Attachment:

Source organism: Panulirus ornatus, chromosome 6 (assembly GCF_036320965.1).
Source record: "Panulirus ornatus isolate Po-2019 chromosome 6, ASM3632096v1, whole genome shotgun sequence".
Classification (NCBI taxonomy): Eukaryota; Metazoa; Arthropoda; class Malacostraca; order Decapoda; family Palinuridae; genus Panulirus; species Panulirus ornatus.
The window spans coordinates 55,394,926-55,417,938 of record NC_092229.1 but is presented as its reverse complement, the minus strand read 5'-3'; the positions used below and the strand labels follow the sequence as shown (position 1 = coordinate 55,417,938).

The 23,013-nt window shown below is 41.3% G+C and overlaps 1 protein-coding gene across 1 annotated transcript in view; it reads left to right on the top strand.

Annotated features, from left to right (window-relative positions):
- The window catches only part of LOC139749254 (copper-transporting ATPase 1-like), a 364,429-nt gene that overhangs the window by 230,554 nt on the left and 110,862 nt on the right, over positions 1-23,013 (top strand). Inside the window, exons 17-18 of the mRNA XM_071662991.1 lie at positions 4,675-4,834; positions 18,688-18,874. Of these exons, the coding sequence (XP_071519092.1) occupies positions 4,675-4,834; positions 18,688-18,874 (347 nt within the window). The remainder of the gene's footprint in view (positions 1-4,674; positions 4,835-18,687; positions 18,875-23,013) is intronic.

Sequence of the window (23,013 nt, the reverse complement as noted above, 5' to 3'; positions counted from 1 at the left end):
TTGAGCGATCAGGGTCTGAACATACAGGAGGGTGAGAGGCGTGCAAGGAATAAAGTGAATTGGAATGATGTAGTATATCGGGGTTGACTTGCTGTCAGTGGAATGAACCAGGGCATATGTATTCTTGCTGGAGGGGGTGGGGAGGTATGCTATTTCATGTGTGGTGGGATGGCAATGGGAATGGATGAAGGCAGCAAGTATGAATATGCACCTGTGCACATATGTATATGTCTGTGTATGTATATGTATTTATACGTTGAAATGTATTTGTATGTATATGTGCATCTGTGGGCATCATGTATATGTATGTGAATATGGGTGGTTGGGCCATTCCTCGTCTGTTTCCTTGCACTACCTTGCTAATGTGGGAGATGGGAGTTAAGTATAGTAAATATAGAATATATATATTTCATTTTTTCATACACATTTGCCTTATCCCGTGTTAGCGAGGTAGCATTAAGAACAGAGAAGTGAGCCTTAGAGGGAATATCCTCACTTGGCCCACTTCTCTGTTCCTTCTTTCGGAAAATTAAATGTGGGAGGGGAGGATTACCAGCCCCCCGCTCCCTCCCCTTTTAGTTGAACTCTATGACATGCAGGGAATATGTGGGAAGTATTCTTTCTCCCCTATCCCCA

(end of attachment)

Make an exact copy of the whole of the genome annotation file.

Source organism: Panulirus ornatus, chromosome 6 (assembly GCF_036320965.1).
Source record: "Panulirus ornatus isolate Po-2019 chromosome 6, ASM3632096v1, whole genome shotgun sequence".
Classification (NCBI taxonomy): Eukaryota; Metazoa; Arthropoda; class Malacostraca; order Decapoda; family Palinuridae; genus Panulirus; species Panulirus ornatus.
The window spans coordinates 55,394,926-55,417,938 of record NC_092229.1 but is presented as its reverse complement, the minus strand read 5'-3'; the positions used below and the strand labels follow the sequence as shown (position 1 = coordinate 55,417,938).

The 23,013-nt window shown below is 41.3% G+C and overlaps 1 protein-coding gene across 1 annotated transcript in view; it reads left to right on the top strand.

Annotated features, from left to right (window-relative positions):
- The window catches only part of LOC139749254 (copper-transporting ATPase 1-like), a 364,429-nt gene that overhangs the window by 230,554 nt on the left and 110,862 nt on the right, over positions 1-23,013 (top strand). Inside the window, exons 17-18 of the mRNA XM_071662991.1 lie at positions 4,675-4,834; positions 18,688-18,874. Of these exons, the coding sequence (XP_071519092.1) occupies positions 4,675-4,834; positions 18,688-18,874 (347 nt within the window). The remainder of the gene's footprint in view (positions 1-4,674; positions 4,835-18,687; positions 18,875-23,013) is intronic.

Sequence of the window (23,013 nt, the reverse complement as noted above, 5' to 3'; positions counted from 1 at the left end):
TTGAGCGATCAGGGTCTGAACATACAGGAGGGTGAGAGGCGTGCAAGGAATAAAGTGAATTGGAATGATGTAGTATATCGGGGTTGACTTGCTGTCAGTGGAATGAACCAGGGCATATGTATTCTTGCTGGAGGGGGTGGGGAGGTATGCTATTTCATGTGTGGTGGGATGGCAATGGGAATGGATGAAGGCAGCAAGTATGAATATGCACCTGTGCACATATGTATATGTCTGTGTATGTATATGTATTTATACGTTGAAATGTATTTGTATGTATATGTGCATCTGTGGGCATCATGTATATGTATGTGAATATGGGTGGTTGGGCCATTCCTCGTCTGTTTCCTTGCACTACCTTGCTAATGTGGGAGATGGGAGTTAAGTATAGTAAATATAGAATATATATATTTCATTTTTTCATACACATTTGCCTTATCCCGTGTTAGCGAGGTAGCATTAAGAACAGAGAAGTGAGCCTTAGAGGGAATATCCTCACTTGGCCCACTTCTCTGTTCCTTCTTTCGGAAAATTAAATGTGGGAGGGGAGGATTACCAGCCCCCCGCTCCCTCCCCTTTTAGTTGAACTCTATGACATGCAGGGAATATGTGGGAAGTATTCTTTCTCCCCTATCCCCA